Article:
Building Code Review Speed — Guidelines for Fast & Effective CR

Code Review (CR) is the methodology of changing the codebase while keeping the code healthy.

At one end of this process, we have the developer whose job is to complete a code change while meeting deadlines. On the other side, we have the reviewer whose job is protecting the codebase from degradation.

It’s in the best interest of all that CR will be fast without compromising quality. In this post, I’ll describe some guidelines for achieving this goal.

Code Health

The overall quality of a codebase is called “Code health.” A healthy code is:

Teams with healthy code have high code velocity, and low frustration levels (of the team, clients, and users).

A project with low code health is most likely somewhere on the path to failure. It could include:

Types of CRs

There are many methodologies of code review. I find “email pass-around” the most effective. For this method:

This approach has a few advantages:

Building Code Review Speed

For agile teams, CR is one step in the development pipeline.

By slowing down a single step, this can reduce the team’s productivity because it blocks later steps (i.e. our QA team waits for a feature to be completed before the e2e automation test can be finished).

Additionally, slow CR means code changes are pending for a long time, increasing the possibility of code-merge conflicts and QA regressions.

Finally, when time is of the essence and corner-cutting is needed, slow CR is one of the first steps to go out the window.

CR Guidelines

CR is all about compromises. There is no such thing as the “perfect code.”

Developers may need to swallow their pride and make changes to the code they do not agree with.

Reviewers may need to do the same and admit that the developer code is not that bad after all (even though it is well known that the worst code is written by others).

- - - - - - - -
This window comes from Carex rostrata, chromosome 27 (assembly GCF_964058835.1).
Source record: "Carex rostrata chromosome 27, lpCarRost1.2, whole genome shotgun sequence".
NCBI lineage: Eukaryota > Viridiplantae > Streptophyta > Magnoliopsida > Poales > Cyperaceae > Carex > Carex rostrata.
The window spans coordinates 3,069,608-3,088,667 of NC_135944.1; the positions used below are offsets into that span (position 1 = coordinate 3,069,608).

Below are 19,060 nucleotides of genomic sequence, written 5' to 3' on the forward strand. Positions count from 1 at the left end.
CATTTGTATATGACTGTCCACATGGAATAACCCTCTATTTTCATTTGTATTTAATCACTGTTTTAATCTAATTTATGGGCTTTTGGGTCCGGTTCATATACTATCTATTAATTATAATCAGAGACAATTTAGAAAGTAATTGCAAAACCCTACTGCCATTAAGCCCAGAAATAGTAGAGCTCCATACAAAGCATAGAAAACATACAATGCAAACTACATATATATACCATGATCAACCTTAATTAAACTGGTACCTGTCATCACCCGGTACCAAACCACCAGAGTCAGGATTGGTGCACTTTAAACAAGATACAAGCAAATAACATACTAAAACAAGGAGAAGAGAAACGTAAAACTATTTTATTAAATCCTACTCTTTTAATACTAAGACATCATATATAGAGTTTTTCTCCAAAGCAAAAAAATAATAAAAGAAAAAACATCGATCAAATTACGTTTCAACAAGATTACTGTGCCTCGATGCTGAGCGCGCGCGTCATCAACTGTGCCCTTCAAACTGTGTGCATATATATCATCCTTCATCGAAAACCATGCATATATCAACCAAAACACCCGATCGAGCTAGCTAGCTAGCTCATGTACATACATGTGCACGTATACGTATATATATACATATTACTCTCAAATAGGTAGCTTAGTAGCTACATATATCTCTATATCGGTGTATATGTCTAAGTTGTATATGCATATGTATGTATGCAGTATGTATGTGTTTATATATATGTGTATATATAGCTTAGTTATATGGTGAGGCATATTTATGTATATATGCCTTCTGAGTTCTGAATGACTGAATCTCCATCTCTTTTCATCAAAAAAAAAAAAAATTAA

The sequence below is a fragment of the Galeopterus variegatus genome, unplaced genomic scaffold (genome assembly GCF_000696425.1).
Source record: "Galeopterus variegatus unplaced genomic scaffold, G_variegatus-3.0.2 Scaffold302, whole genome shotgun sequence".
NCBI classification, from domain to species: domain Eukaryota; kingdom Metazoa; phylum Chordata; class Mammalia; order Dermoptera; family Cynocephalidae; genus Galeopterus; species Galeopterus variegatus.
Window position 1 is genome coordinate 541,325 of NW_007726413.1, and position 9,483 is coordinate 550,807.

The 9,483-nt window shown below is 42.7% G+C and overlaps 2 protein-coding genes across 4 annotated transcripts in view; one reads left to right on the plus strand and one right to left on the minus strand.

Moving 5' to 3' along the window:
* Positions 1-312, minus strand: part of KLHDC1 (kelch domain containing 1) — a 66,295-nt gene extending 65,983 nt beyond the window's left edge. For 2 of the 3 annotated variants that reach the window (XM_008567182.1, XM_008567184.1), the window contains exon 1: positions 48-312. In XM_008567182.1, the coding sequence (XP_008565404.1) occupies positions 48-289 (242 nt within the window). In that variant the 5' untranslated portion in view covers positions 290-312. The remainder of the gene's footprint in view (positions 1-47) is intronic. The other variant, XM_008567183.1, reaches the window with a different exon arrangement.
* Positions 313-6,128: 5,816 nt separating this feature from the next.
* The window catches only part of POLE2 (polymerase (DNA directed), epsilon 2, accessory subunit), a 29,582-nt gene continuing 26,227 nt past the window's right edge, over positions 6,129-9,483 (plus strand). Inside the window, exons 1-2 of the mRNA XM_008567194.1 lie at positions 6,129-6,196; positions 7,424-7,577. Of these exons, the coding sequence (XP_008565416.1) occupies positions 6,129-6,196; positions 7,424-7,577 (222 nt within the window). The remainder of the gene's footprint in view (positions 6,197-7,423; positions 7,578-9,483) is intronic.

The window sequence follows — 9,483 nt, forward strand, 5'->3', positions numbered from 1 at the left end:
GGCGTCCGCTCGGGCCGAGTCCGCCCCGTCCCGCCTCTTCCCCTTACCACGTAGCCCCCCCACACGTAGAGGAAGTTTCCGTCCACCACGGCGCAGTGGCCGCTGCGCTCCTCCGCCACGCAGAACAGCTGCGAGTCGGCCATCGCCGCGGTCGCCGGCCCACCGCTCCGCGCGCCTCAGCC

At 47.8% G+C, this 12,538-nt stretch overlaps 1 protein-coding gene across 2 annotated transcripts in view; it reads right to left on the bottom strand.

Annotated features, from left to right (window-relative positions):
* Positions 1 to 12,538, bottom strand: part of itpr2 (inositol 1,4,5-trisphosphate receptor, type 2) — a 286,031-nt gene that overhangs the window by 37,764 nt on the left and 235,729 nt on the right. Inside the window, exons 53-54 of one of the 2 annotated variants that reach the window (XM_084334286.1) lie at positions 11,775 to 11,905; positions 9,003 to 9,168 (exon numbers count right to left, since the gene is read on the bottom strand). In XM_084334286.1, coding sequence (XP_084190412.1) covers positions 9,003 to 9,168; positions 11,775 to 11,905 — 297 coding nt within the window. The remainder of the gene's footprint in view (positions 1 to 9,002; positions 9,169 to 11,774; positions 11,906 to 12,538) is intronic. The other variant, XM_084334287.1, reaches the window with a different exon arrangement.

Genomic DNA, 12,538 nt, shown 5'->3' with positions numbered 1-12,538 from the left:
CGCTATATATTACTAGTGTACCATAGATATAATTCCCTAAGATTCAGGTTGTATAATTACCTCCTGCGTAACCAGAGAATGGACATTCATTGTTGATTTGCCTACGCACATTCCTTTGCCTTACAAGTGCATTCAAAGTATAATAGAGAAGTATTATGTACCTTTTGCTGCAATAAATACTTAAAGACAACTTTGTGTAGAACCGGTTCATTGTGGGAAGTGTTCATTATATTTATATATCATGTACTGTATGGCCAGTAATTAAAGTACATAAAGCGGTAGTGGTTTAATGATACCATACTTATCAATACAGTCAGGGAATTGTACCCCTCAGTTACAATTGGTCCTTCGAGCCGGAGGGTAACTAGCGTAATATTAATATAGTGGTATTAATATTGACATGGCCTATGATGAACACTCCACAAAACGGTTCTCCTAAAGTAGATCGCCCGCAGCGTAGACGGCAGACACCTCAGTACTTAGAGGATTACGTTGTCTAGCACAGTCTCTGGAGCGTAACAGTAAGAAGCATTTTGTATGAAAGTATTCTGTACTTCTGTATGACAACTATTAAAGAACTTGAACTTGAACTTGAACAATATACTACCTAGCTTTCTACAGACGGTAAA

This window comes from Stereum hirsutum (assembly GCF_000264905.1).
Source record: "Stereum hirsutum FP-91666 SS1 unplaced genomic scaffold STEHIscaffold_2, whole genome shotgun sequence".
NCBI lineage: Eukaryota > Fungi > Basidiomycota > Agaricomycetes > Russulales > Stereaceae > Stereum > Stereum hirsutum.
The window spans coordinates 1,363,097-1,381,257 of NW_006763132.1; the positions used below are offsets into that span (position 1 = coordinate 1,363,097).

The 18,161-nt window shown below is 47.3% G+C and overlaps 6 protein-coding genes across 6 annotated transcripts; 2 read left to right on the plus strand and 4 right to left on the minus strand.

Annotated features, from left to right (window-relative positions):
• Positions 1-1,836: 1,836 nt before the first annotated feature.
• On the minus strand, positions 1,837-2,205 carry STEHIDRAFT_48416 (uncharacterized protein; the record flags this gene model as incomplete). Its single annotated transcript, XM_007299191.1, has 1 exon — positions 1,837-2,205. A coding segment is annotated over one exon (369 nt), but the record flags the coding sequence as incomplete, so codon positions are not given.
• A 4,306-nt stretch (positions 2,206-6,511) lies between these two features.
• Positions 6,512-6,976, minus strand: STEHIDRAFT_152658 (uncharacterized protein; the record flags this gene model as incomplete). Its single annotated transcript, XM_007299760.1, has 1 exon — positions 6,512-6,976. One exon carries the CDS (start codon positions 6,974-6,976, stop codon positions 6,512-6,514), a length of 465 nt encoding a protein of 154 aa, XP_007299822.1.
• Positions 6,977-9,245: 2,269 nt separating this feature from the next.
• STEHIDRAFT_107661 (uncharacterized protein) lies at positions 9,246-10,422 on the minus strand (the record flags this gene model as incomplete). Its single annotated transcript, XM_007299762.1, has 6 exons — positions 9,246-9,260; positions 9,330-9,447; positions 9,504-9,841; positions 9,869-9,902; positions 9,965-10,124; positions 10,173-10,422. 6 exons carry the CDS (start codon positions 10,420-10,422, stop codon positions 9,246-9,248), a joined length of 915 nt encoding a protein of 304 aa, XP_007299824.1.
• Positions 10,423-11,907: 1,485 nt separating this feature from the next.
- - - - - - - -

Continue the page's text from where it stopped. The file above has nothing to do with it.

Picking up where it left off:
The most important rule of CR is:

Reviewers should approve the code submission when it improves the overall code health.

Obviously, when this moment occurs, it is subjective.

We can make things more objective by adding a few more rules

Avoid Personal Preferences

Some developers like indenting using tabs; other white spaces.

Using a style guide reduces such conflicts. There’s no need to re-invent the wheel here. There are plenty of style guides out there, for example, Google & Airbnb. Adopt one that the team can agree on.

For some things, even a style guide won’t offer you clear answers. In such cases, try to make your case with hard data.

For example, a while back I came across a debate about CR that focused on the best way to verify if a string contains whitespace.


Luckily, there are ways to get empirical data and resolve the matter by testing it.

Use CR Tools

When there are well-defined rules on how code should be written, we can enforce them automatically. Static code analyses can reduce CR noise drastically.

Avoid Large Code Changes

Studies show that:

More than that and people will get tired and out of focus. Plus, the CR quality will likely drop.

Avoid sending massive code changes to review. Instead, split the changes into smaller bite-sized chunks.

Avoid Long Discussions

When submitting code for review, make it easy for the reviewer to understand what you’ve done. Think ahead of questions he or she may ask, and add the details to the review request (i.e to the git commit message or pull request).

When reviewing code, do it all in one go, and do it well.

As a general rule, the feedback loop should be short. One or two cycles should cover it. If more cycles are needed, prefer to move discussions into a face-to-face meeting.

Resolve Conflicts ASAP

When the developer and reviewer disagree on a matter, it should be resolved quickly.

What to Look for During CRs:

While reviewing a code change, there are a number of aspects to focus on.





How to be a Good Reviewer

A Good Reviewer is Thorough

A Good Reviewer is Responsive

A Good Reviewer is Kind

A Good Reviewer is Informative

A Good Reviewer is a Mentor

A Good Reviewer Shows Trust

Originally published at on August 12, 2019.

Full stack web developer that likes to code.